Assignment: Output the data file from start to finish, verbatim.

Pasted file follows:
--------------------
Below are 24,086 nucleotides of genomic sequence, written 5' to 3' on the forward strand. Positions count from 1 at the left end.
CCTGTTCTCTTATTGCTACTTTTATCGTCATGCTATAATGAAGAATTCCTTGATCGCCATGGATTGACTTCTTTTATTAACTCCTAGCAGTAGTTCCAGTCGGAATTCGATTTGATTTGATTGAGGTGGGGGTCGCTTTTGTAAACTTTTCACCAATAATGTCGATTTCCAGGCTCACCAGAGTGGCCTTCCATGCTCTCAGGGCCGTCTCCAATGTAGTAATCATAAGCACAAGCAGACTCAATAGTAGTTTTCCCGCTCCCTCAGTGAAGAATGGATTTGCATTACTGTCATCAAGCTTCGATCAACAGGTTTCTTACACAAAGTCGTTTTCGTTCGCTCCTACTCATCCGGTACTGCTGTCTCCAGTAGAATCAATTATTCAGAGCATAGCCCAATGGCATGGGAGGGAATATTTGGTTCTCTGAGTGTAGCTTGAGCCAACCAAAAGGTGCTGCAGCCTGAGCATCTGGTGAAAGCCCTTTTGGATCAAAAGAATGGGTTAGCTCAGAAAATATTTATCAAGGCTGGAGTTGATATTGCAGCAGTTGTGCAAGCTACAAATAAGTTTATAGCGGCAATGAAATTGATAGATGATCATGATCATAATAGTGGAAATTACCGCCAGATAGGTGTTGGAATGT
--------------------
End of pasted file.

Below are 24,086 nucleotides of genomic sequence, written 5' to 3' on the forward strand. Positions count from 1 at the left end.
CCTGTTCTCTTATTGCTACTTTTATCGTCATGCTATAATGAAGAATTCCTTGATCGCCATGGATTGACTTCTTTTATTAACTCCTAGCAGTAGTTCCAGTCGGAATTCGATTTGATTTGATTGAGGTGGGGGTCGCTTTTGTAAACTTTTCACCAATAATGTCGATTTCCAGGCTCACCAGAGTGGCCTTCCATGCTCTCAGGGCCGTCTCCAATGTAGTAATCATAAGCACAAGCAGACTCAATAGTAGTTTTCCCGCTCCCTCAGTGAAGAATGGATTTGCATTACTGTCATCAAGCTTCGATCAACAGGTTTCTTACACAAAGTCGTTTTCGTTCGCTCCTACTCATCCGGTACTGCTGTCTCCAGTAGAATCAATTATTCAGAGCATAGCCCAATGGCATGGGAGGGAATATTTGGTTCTCTGAGTGTAGCTTGAGCCAACCAAAAGGTGCTGCAGCCTGAGCATCTGGTGAAAGCCCTTTTGGATCAAAAGAATGGGTTAGCTCAGAAAATATTTATCAAGGCTGGAGTTGATATTGCAGCAGTTGTGCAAGCTACAAATAAGTTTATAGCGGCAATGAAATTGATAGATGATCATGATCATAATAGTGGAAATTACCGCCAGATAGGTGTTGGAATGT